Population-genomic analyses are essential to understanding factors shaping genomic variation and lineage-specific sequence constraints. The dearth of such analyses for unicellular eukaryotes prompted us to assess genomic variation in Paramecium, one of the most well-studied ciliate genera. The Paramecium aurelia complex consists of ?15 morphologically indistinguishable species that diverged subsequent to two rounds of whole-genome duplications (WGDs, as long as 320 MYA) and possess extremely streamlined genomes. We examine patterns of both nuclear and mitochondrial polymorphism, by sequencing whole genomes of 10-13 worldwide isolates of each of three species belonging to the P. aurelia complex: P. tetraurelia, P. biaurelia, P. sexaurelia, as well as two outgroup species that do not share the WGDs: P. caudatum and P. multimicronucleatum. An apparent absence of global geographic population structure suggests continuous or recent dispersal of Paramecium over long distances. Intergenic regions are highly constrained relative to coding sequences, especially in P. caudatum and P. multimicronucleatum that have shorter intergenic distances. Sequence diversity and divergence are reduced up to ?100-150?bp both upstream and downstream of genes, suggesting strong constraints imposed by the presence of densely packed regulatory modules. In addition, comparison of sequence variation at non-synonymous and synonymous sites suggests similar recent selective pressures on paralogs within and orthologs across the deeply diverging species. This study presents the first genome-wide population-genomic analysis in ciliates and provides a valuable resource for future studies in evolutionary and functional genetics in Paramecium.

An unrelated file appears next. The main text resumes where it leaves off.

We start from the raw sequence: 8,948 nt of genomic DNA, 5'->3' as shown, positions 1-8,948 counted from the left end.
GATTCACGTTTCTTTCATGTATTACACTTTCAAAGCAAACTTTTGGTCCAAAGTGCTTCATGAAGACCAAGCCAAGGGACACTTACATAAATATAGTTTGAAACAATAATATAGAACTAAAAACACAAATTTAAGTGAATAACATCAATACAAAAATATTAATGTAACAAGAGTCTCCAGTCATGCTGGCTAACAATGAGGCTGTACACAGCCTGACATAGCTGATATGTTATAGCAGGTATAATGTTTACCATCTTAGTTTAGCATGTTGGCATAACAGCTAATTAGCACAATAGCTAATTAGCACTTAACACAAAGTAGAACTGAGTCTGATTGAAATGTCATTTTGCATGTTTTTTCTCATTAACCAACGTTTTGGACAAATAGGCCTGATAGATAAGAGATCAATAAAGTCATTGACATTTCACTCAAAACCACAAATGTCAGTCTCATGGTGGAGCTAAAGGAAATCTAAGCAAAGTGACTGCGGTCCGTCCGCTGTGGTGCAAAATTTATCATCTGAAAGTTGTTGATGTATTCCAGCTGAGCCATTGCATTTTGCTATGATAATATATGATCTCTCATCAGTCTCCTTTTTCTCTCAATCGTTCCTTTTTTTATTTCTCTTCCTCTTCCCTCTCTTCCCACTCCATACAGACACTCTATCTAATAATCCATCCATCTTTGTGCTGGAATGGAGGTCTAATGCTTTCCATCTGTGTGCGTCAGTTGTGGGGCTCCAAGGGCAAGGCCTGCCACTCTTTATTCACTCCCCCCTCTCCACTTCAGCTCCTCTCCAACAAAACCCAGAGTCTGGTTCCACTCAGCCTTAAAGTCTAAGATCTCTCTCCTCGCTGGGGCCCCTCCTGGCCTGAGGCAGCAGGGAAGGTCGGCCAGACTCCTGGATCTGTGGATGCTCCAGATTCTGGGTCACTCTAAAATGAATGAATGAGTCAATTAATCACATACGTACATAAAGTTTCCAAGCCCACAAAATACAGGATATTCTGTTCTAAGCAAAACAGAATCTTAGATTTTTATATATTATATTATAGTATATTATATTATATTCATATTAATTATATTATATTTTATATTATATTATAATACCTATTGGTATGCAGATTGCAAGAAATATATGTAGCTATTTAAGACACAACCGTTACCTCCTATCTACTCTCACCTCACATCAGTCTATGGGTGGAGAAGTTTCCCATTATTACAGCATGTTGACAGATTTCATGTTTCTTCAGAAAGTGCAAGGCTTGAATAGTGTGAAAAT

View details for DOI 10.1093/molbev/msx074

    View details for Web of Science ID 000399373300013

    View details for PubMedID 28204679

  • Membranes, energetics, and evolution across the prokaryote-eukaryote divide ELIFE Lynch, M., Marinov, G. K. 2017; 6


    The evolution of the eukaryotic cell marked a profound moment in Earth's history, with most of the visible biota coming to rely on intracellular membrane-bound organelles. It has been suggested that this evolutionary transition was critically dependent on the movement of ATP synthesis from the cell surface to mitochondrial membranes and the resultant boost to the energetic capacity of eukaryotic cells. However, contrary to this hypothesis, numerous lines of evidence suggest that eukaryotes are no more bioenergetically efficient than prokaryotes. Thus, although the origin of the mitochondrion was a key event in evolutionary history, there is no reason to think membrane bioenergetics played a direct, causal role in the transition from prokaryotes to eukaryotes and the subsequent explosive diversification of cellular and organismal complexity.